The idea of a “perfect storm” is that in rare circumstances, a combination of independent factors comes together in such a way to create a calamity far worse than the sum of its parts. In fact, in the true-event-based book and film “Perfect Storm,” (spoiler alert!) the ship goes down and everyone dies.
Fortunately, most of our real-life perfect storm situations do not have consequences that result in loss of actual life. A true, unmanaged perfect storm can be destructive in other ways.
The Colorado system that provides services for people with intellectual and developmental disabilities is heading into just such a tempest. As with any perfect storm scenario, there are several factors contributing to the impending crisis.
The biggest ongoing factor is that the rates established by Medicaid to pay providers of IDD services have failed to keep up with costs of providing those services. The historically low rates were reduced substantially in response to the 2008 recession and still have not been restored to their pre-recession levels. The average hourly cost of an IDD service in Colorado is $20.20, yet some of the services are reimbursed at rates as low as $14.92 per hour.
As rates fall or stagnate, the costs of doing business continue to rise. Health insurance costs alone have risen dramatically in the past few years, with many IDD providers absorbing a 30 percent increase in premiums in 2017 alone.
The increase in the Colorado minimum wage is great news, but it will also put pressure on IDD providers to raise wages within a rate structure that is already insufficient. Even providers that already pay over the $12-per-hour target will realize financial pressures. To be competitive in the labor market and ensure that people with intellectual and developmental disabilities receive quality care, providers need to be able to pay more than minimum wage.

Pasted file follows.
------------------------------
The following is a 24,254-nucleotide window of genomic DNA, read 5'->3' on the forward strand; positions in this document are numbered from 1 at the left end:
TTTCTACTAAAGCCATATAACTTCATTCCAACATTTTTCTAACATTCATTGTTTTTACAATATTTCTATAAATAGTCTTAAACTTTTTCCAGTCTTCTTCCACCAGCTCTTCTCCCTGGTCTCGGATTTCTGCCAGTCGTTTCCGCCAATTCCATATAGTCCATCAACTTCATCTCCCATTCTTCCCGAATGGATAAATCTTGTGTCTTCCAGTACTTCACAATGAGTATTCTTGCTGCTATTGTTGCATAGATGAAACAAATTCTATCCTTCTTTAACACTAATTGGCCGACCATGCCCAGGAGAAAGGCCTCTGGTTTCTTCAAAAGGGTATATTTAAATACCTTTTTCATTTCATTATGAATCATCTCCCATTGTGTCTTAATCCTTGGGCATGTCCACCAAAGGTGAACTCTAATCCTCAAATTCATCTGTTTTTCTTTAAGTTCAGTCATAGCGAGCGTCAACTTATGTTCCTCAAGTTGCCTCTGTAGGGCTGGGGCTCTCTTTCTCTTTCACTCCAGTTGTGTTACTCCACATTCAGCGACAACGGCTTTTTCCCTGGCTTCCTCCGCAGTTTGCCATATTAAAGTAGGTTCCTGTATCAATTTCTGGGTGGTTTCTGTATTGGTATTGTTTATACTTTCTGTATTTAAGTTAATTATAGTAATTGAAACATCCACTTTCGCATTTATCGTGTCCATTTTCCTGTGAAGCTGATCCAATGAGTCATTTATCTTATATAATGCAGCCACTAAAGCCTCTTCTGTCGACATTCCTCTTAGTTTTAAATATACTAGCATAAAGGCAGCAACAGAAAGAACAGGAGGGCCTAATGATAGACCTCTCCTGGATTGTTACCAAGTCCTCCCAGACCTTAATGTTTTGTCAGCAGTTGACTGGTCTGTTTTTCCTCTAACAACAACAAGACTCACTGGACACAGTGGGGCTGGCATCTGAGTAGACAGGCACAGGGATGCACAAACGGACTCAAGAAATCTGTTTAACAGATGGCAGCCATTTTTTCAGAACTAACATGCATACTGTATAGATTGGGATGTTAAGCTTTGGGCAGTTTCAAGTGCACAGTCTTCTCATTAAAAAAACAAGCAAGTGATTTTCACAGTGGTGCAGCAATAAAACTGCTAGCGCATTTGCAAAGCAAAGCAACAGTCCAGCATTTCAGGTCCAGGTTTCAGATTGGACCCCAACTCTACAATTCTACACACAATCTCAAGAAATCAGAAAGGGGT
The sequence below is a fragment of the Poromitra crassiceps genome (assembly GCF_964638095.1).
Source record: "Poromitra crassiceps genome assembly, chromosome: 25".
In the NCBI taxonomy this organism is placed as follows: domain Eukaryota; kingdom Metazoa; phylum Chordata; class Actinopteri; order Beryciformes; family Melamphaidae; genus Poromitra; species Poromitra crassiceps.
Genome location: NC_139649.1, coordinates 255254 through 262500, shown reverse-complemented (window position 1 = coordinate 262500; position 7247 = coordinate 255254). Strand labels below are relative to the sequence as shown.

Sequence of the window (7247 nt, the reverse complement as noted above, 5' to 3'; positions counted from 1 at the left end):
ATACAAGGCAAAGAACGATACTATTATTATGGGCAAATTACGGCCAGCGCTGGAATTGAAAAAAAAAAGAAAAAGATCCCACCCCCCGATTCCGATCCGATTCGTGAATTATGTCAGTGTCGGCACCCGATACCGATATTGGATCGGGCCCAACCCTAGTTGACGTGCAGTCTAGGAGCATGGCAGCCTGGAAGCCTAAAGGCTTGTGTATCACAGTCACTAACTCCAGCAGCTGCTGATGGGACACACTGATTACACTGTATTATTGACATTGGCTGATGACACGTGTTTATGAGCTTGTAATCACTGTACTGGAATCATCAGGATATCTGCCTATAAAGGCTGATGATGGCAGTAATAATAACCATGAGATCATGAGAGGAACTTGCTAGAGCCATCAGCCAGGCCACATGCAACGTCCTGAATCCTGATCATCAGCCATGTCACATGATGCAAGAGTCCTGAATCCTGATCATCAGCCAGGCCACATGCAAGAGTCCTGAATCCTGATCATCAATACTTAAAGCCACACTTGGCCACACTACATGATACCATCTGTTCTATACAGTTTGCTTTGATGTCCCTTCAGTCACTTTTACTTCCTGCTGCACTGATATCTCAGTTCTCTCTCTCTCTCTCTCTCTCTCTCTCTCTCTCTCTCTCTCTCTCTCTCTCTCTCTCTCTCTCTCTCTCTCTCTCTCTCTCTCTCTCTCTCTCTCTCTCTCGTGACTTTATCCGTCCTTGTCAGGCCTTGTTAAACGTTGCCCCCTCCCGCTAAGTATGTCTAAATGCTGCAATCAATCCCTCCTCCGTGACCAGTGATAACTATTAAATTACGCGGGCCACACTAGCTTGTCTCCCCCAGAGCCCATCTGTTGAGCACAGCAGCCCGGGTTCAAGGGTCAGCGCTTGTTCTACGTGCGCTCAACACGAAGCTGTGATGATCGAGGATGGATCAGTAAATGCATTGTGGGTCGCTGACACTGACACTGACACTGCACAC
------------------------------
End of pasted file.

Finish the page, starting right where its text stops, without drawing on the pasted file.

At the same time that financial pressures are growing, the IDD system is also experiencing a major overhaul at a national level. As with the minimum wage increase, the intended outcomes are noble. The results of the system changes will ensure that IDD services are more integrated, more person-centered and allow for more choice. However, there are costs associated with reaching those positive outcomes, and the current Colorado system has no means to pay for those costs.
We are already seeing the impact of the impending storm. In 2016, Alliance Colorado, a professional organization for providers of IDD services, collected data on access to services. The results showed that during the sample period of July to October 2016, 69 percent of services needed and authorized for people with IDD across the state were not provided because individuals were unable to find agencies willing to provide services for the rates established by the state.
Colorado may be struggling to afford the costs of providing quality services to individuals with intellectual and developmental disabilities. But the costs of a sunken system are more than people with disabilities can bear.
Tara Kiene is president/CEO of Community Connections Inc.